Lesson Modeling as a Behavior Support Strategy

Lesson Modeling as a Behavior Support Strategy

Lesson Modeling as a Behavior Support Strategy.

Students come from a variety of backgrounds. The diversity in our classrooms is one of the qualities that makes teaching fun. Unless we have worked with the students before, we cannot assume that our students have done a lesson like the one we are teaching. 

Not to mention, a student’s involvement in a previous lesson varies. For this reason, model how students should do the lesson by showing them, not telling them. You implement the routine and structure  (‘R’ of RUSTY) by modeling a lesson. Through modeling, you enforce a positive behavior management strategy.  

What are the benefits?

The Rusty System: What are the benefits?

Students understand the expectations  (‘U’ of RUSTY) for a lesson when you make your instructions as clear as possible. Modeling the instructions for the students to see is an excellent way to use a Positive Behavioral Interventions and Supports (PBIS) strategy. 

By removing the temptation for students to second guess your expectations, you maximize efficient class time. While modeling takes a decent amount of front-loading, the effort will make you say “Yes!” (‘Y’ of RUSTY). The students will show you better classroom behavior and quicker mastery of the lesson’s Standards. 

Why does this matter?

The Rusty System: Why Does This Matter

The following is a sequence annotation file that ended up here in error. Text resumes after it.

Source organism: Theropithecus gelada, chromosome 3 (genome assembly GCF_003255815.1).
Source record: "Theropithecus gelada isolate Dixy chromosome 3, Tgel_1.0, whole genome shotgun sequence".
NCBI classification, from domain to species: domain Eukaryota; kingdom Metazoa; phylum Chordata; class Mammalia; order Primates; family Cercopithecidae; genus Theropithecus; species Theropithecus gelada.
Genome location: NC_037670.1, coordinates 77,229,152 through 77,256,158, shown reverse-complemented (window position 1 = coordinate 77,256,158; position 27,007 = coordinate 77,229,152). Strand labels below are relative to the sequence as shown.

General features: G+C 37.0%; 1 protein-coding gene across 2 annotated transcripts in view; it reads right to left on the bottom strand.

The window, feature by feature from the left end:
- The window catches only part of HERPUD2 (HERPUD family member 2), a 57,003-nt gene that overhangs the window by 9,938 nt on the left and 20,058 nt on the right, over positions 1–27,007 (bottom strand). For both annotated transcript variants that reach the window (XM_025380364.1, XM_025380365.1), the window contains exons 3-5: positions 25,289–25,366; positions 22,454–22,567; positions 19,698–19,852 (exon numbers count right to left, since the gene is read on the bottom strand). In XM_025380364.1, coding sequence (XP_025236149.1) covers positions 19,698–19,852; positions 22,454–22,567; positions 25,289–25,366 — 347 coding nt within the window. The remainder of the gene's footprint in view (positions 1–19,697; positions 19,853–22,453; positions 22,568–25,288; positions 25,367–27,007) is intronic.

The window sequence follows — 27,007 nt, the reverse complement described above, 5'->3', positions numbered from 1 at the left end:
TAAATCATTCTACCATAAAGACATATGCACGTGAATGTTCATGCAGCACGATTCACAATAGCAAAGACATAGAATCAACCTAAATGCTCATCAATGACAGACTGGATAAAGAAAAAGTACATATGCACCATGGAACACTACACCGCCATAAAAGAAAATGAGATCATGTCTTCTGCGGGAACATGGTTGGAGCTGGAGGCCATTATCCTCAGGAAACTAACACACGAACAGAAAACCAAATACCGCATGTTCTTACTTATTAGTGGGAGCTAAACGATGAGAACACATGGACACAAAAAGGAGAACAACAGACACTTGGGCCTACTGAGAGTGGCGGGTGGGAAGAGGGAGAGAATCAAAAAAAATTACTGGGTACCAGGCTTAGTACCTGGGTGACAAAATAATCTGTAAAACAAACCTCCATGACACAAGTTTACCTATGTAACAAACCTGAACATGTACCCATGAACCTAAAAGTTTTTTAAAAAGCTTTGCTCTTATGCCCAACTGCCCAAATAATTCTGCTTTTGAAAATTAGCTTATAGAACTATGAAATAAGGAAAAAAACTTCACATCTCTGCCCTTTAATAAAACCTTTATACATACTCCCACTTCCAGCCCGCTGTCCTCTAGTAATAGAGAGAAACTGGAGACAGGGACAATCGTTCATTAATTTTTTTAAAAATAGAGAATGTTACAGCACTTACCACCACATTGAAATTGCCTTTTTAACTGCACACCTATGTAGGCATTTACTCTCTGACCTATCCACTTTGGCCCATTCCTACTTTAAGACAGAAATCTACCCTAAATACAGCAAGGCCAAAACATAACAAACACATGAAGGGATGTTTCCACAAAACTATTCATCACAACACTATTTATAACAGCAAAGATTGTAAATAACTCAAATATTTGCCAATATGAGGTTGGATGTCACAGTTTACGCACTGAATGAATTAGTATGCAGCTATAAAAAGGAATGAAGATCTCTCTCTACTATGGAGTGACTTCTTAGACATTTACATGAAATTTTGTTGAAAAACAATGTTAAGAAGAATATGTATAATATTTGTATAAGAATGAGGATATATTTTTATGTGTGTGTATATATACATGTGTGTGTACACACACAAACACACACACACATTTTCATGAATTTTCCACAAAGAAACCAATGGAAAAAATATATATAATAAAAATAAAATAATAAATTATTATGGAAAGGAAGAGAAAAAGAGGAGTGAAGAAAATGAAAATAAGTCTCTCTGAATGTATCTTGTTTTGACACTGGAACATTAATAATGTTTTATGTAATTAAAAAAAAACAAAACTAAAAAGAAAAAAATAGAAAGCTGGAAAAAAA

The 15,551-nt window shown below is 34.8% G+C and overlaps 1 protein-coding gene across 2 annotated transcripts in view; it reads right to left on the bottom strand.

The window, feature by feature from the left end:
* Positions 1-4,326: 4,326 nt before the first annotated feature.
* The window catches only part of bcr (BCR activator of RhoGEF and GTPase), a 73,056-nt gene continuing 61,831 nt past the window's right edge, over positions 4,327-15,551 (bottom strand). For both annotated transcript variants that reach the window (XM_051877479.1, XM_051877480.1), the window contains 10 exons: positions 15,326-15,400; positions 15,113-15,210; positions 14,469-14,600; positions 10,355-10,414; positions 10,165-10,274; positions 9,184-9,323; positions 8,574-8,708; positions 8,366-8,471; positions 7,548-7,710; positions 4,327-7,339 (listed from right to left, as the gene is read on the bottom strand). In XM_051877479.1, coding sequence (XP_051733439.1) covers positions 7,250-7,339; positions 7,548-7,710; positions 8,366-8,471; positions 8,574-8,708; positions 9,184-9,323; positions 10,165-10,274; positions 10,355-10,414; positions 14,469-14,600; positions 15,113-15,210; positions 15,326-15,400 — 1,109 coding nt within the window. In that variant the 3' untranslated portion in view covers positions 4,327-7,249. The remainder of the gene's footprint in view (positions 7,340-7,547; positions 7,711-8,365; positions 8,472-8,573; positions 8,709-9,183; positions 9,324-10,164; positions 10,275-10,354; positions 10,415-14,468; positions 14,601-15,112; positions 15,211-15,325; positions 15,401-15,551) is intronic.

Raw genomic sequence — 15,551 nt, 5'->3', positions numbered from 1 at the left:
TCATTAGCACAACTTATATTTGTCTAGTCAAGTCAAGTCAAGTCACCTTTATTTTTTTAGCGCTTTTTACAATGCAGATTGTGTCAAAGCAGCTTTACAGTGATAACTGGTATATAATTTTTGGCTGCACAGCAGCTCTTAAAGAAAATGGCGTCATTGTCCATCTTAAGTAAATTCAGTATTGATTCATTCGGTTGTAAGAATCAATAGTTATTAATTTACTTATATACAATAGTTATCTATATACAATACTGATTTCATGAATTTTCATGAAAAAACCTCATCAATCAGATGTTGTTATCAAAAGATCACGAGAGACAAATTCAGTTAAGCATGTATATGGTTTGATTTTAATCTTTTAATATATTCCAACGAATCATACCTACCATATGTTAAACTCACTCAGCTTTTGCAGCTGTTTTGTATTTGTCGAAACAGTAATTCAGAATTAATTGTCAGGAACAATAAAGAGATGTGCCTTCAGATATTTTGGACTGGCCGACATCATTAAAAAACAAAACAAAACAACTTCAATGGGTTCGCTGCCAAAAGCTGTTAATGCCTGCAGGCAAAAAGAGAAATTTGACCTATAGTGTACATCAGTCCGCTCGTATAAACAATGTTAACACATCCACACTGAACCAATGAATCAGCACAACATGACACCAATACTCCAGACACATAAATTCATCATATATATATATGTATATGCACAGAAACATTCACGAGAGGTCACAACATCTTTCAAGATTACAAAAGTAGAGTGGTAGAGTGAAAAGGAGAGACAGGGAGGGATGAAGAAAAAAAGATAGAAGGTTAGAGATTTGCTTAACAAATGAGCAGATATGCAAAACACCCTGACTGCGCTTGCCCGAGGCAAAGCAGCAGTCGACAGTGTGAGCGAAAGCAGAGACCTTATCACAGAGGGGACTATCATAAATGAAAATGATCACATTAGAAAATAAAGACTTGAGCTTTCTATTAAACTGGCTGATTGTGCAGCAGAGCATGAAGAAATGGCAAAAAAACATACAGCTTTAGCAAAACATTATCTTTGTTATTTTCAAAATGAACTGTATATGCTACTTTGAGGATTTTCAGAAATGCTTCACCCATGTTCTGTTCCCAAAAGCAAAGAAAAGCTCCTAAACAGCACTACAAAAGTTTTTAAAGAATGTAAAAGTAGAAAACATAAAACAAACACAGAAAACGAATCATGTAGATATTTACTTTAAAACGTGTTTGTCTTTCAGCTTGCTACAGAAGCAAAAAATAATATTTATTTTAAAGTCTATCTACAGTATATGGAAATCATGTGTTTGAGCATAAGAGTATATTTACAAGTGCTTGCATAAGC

Modeling uses the evidence-based instructional practice (EBIP) of scaffolding. Showing the students what to do is the start of scaffolding any lesson. This technique will support all student learning but especially students who need exceptional student education (ESE) accommodations.   

What does this look like? 

The Rusty System: What does this look like?

For the behavior management strategy of modeling, scaffold your lessons. First, show the students what to do by doing the activity yourself. If the activity would take a decent amount of time to model, have a sample ready. Depending on the activity, you may want to have the students do the first few (or all) steps with you.

For example, if you are creating a vocabulary foldable, show the students how to fold and cut the paper. For this kind of lesson, it’s a good idea for students to make the foldable right along with you. Also, have a final project, with writing in it, prepared to show the class. 

Second, walk around the room to help the students as they work on the lesson. By involving yourself in each step of the process, you limit confusion and support positive classroom behavior. Students are less likely to misbehave when you are watching. 

Using the vocabulary foldable example, check in with each student to ensure they complete the foldable correctly. This PBIS technique will ensure your students have the best chance of success for the lesson.

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